10. RoJoHen

    RoJoHen Awesome Premium Member

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    Well, sure, I never said that falling off of buildings was a Joker-only thing, just that he seems to do it a lot. It's a scene that I keep see being repeated with that particular character, so I was just wondering why that might be (because I don't see it happen with any other Batman villains).
     
  11. Silvercrest

    Silvercrest Rear Admiral Rear Admiral

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    Batman turned off the flashlight. ;)
     
  12. RandyS

    RandyS Vice Admiral Admiral

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    I always just assumed he was accident prone.
     
  13. Christopher

    Christopher Writer Admiral

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    Well, it's not an homage to a specific scene, as far as I know. Maybe it's just that it's a particularly "villain-worthy," dramatic fate, and the Joker is Batman's chief villain, not to mention one who seemingly dies a lot, more than most in Batman's rogues' gallery.

    Although the mortality rate in the movies is a whole lot higher. Didn't Two-Face fall to his death in Batman Forever? Heck, come to think of it, Burton's Selina Kyle fell to her death before she became Catwoman.

    I think a case can be made that the most prolific killer in cinematic history is the Earth's gravitational field.
     
  14. Trekker4747

    Trekker4747 Boldly going... Premium Member

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    Hell, Two-Face fell to his death in The Dark Knight!
     
  15. Silvercrest

    Silvercrest Rear Admiral Rear Admiral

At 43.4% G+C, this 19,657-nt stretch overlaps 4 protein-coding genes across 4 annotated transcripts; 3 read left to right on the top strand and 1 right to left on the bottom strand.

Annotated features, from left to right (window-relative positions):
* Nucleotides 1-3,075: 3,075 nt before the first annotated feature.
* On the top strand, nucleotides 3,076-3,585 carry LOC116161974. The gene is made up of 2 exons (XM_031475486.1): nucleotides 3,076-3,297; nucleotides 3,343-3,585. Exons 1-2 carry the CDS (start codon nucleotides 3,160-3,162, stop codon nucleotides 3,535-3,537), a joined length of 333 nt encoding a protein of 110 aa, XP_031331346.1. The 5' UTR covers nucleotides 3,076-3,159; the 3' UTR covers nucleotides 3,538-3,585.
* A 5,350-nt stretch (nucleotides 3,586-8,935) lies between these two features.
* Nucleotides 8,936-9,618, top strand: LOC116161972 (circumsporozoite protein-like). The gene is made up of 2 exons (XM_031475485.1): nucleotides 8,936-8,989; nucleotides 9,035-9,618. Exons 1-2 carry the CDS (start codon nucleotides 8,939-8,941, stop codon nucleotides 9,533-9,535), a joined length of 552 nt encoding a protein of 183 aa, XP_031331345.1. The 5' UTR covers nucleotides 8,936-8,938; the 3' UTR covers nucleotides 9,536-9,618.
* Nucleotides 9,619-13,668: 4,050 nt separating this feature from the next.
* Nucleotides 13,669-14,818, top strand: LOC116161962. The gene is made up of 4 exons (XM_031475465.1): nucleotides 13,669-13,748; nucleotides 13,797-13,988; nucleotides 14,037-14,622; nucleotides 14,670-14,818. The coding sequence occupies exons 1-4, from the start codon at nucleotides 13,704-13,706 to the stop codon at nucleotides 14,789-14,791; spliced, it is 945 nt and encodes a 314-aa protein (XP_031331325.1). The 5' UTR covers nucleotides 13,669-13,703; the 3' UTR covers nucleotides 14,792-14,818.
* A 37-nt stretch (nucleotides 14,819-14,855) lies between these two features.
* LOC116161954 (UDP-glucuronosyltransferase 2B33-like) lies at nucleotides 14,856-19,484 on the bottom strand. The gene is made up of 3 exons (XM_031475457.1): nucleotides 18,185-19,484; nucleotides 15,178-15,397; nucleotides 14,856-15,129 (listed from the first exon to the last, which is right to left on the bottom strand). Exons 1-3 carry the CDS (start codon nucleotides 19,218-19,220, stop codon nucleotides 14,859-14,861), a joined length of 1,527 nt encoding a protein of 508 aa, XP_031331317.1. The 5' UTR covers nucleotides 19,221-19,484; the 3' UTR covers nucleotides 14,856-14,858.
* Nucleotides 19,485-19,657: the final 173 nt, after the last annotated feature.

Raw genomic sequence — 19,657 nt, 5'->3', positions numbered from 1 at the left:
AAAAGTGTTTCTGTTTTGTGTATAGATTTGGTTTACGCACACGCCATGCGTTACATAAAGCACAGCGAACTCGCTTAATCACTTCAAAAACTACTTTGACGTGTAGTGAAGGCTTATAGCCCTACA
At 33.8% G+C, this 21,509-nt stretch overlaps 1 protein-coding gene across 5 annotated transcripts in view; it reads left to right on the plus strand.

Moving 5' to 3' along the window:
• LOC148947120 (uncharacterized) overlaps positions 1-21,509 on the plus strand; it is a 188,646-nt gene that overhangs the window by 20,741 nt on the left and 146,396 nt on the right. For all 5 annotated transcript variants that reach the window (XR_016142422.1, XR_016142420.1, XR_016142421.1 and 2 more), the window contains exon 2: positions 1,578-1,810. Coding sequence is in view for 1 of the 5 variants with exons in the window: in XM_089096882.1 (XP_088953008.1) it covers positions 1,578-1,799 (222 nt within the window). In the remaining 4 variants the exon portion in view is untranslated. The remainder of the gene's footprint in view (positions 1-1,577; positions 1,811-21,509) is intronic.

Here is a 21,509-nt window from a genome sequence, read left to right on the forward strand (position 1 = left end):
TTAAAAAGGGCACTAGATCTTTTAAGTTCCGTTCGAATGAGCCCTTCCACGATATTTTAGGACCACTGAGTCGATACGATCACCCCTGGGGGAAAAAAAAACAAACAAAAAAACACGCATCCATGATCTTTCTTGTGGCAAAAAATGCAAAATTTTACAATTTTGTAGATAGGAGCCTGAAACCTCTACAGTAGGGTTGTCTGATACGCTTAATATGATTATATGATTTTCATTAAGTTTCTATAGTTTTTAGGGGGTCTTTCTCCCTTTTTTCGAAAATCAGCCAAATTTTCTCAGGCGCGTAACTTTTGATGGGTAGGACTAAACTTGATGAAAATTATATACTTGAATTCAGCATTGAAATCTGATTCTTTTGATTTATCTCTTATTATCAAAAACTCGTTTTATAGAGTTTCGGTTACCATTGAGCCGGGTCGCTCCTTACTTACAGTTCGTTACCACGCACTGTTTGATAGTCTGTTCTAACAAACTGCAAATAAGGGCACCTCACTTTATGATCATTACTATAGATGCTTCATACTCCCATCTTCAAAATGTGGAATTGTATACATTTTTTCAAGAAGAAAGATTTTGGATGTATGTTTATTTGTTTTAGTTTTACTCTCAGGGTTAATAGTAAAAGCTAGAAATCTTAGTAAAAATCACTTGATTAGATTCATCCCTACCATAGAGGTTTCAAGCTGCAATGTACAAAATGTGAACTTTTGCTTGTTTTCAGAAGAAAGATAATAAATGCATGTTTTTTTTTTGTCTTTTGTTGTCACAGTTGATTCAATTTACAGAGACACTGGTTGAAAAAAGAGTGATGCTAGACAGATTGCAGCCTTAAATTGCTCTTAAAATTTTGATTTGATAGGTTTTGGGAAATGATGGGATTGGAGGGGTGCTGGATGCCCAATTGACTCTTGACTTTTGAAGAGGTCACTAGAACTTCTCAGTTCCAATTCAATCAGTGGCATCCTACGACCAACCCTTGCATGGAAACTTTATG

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    Do you think anyone will prosecute? I'm pretty sure we have enough evidence for an indictment.
     
  16. Alidar Jarok

    Alidar Jarok Everything in moderation but moderation Moderator

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    FWIW, I took the Dark Knight's scene to be a reference to the original Batman movie scene (hence why it was subverted by having the Joker survive). Video games, likewise, could be the same.
     
  17. Melakon

    Melakon Admiral Admiral

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    The best (as in most dramatic) high fall death I've ever seen was performed by Dar Robinson in the Burt Reynolds film Stick. He appears throughout the film as a bad guy, and it's even more shocking when you him fall from a railing screaming, firing all his bullets at Burt, and there's obviously no airbag under him. No blue screen either.

    Here's the scene. May be NSFW due to language.

    [yt]http://www.youtube.com/watch?v=RiKy3ktxw6M[/yt]

    If embed fails: http://www.youtube.com/watch?v=RiKy3ktxw6M
     
  18. RoJoHen

    RoJoHen Awesome Premium Member

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    And that could be it. Maybe the 1989 Batman scene is what is being referenced rather than a comic book scene.
     
  19. Christopher

    Christopher Writer Admiral

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    But how could we imprison it? Failing the invention of Cavorite, nothing can block gravity.


    That seems profoundly unlikely to me. Falling is such a generic movie-villain death that it's not a distinctive enough similarity to suggest a connection. If it were, say, two scenes of the Joker being shot with a harpoon gun by a trained seal, then that would be distinctive enough that one would probably be an homage to the other. But falling? That's just too commonplace. It's like saying that two scenes of the Joker laughing are referencing each other.


    I remember that. I never saw the movie, but the stunt itself was big news. As I recall, it was a pioneering use of the descender system, a wire mechanism that allowed a stunt performer to fall freely until shortly before reaching the ground when they were quickly decelerated. The same mechanism was used for Kirk's fall off El Capitan in Star Trek V; the credits of that film actually boast that it was the longest descender fall in history up to that point.
     
  20. JD

    JD Admiral Admiral

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    Batman and his villains also seem to spend a lot of time on rooftops and upper floors of buildings, so it makes sense that people would fall off of them a lot.